Mono-Gram - Influenza Season Winding Down 4/8/15
Influenza Season Winding Down
The masking period for Mono County healthcare workers who did not receive an influenza vaccination has now ended. However, influenza continues to circulate at low levels.
Throughout the year, public health conducts screening of all Sierra Park Family Medicine and Pediatrics visits for influenza-like illness (ILI), which is defined as a documented (by history or exam) fever of >=100 degrees F, accompanied by a cough and/or sore throat, not explained by another diagnosis (e.g., strept throat or RSV).
The accompanying chart shows that ILI visits to Sierra Park Family Medicine have a baseline of <1%, with Pediatrics at about 2%. We saw our uptick during Christmas week, largely in the visitor population. Once they left, it took another few weeks for our locals to show a peak of illness. This happened in January, about a month before the usual peak in February. Last week was the first week that we are back to near baseline levels.
Early in the season it was a type A H3N2 strain that predominated. About 75% of the H3N2 viruses that were circulating had drifted from the strain in the vaccine. Evidence showed poor coverage in the vaccine for this strain, which is particularly hard on the very young and very old. Our experience mirrors this, as virtually all of our hospitalizations at Mammoth Hospital for influenza and/or pneumonia were in the very young or the very old. The hospitalization rate nationwide for the >65 year old age group was the highest recorded since this type of record keeping began in 2005.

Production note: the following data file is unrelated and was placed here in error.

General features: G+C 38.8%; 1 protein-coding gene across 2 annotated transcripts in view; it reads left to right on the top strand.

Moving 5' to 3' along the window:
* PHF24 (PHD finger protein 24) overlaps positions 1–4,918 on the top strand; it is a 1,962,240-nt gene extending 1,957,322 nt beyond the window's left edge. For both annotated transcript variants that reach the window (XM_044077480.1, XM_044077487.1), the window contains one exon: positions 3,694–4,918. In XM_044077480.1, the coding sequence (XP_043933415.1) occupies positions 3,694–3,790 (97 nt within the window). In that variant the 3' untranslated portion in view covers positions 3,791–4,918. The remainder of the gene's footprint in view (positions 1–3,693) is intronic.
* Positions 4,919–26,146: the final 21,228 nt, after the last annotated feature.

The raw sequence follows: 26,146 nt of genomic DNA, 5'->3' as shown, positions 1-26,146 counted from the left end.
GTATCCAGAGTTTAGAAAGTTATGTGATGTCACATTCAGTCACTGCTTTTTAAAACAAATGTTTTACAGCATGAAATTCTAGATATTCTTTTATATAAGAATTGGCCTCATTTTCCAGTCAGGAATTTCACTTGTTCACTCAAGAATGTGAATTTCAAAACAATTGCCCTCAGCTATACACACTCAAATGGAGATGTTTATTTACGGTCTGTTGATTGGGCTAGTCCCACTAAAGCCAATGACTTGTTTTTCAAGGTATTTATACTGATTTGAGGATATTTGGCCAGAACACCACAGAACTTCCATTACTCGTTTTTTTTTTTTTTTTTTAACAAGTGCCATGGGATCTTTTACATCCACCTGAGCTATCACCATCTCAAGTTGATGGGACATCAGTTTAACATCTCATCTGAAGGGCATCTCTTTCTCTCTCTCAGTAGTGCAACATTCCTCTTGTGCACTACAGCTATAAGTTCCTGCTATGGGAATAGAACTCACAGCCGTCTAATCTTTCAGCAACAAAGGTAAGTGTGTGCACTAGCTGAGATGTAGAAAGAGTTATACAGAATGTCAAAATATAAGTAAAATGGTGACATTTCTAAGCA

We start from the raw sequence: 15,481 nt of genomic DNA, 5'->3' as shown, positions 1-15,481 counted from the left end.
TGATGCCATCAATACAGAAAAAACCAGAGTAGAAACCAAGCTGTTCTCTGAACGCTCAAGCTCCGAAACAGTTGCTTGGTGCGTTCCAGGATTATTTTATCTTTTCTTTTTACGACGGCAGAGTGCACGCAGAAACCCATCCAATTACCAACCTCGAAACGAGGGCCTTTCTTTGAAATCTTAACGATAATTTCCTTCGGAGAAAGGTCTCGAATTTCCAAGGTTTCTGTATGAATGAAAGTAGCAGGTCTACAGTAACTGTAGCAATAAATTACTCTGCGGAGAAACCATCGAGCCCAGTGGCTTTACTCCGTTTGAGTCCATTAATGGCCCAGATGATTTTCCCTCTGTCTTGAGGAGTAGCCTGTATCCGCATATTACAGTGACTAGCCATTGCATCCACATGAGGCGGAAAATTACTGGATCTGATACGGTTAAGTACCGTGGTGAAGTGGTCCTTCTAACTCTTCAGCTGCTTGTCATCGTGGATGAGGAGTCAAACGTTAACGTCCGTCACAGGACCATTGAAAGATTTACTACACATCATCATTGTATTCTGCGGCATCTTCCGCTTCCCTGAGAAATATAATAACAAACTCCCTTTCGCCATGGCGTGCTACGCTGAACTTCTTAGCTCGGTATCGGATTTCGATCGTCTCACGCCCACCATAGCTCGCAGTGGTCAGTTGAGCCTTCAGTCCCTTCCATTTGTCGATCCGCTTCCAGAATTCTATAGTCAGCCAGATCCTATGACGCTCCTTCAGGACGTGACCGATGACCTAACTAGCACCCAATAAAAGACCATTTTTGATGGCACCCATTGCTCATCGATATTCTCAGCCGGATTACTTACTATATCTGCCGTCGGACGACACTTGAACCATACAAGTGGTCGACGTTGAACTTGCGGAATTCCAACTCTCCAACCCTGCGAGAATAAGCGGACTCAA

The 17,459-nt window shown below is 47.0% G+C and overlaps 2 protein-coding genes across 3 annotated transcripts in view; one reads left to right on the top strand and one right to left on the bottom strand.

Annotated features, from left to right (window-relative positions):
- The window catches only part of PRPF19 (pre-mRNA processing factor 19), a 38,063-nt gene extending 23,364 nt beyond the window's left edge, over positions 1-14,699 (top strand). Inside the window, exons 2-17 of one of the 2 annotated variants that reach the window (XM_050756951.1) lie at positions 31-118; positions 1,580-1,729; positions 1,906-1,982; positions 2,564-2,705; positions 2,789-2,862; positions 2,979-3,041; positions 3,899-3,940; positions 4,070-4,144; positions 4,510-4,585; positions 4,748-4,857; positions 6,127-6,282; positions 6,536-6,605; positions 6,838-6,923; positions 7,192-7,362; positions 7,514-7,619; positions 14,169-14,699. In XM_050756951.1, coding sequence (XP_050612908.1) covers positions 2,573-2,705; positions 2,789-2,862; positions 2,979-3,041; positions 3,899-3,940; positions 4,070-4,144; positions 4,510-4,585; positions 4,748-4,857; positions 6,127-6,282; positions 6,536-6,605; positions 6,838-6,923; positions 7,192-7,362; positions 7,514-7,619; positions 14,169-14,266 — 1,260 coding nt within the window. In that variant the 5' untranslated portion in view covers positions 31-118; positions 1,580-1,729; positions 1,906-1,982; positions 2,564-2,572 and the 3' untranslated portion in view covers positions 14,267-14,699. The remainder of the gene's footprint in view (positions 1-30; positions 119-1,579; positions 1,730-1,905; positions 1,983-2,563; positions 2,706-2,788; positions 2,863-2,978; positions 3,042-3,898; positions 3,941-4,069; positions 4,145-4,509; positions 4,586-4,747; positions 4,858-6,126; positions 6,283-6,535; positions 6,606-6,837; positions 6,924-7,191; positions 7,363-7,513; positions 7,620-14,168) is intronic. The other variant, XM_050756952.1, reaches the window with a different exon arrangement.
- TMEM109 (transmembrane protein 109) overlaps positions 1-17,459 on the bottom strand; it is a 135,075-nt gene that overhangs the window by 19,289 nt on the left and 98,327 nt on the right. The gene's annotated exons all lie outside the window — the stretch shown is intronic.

So far this season in the US, there have been 116 pediatric deaths reported (less than age 18 years). The range since 2004 has been from 37 to 171 pediatric deaths. The importance of vaccination, including vaccination of adults who are around children, is emphasized by these two very concerning facts:
- 46% had no recognized underlying health problems
- 80% of pediatric deaths occurred in unvaccinated children
The usual flu season is 13 weeks in length. This year, having started and peaked relatively early, it is expected to last longer. If current trends continue, our flu season in Mammoth will have been 15 weeks long. Statewide, influenza B has been the predominant strain since the beginning of March. This is typical for the end of the flu season. The strains circulating are covered by the vaccine.
The strains in next years’ vaccine have been selected, and production is underway. We will work with you in doing everything we can to protect ourselves, our families, our patients, and our community.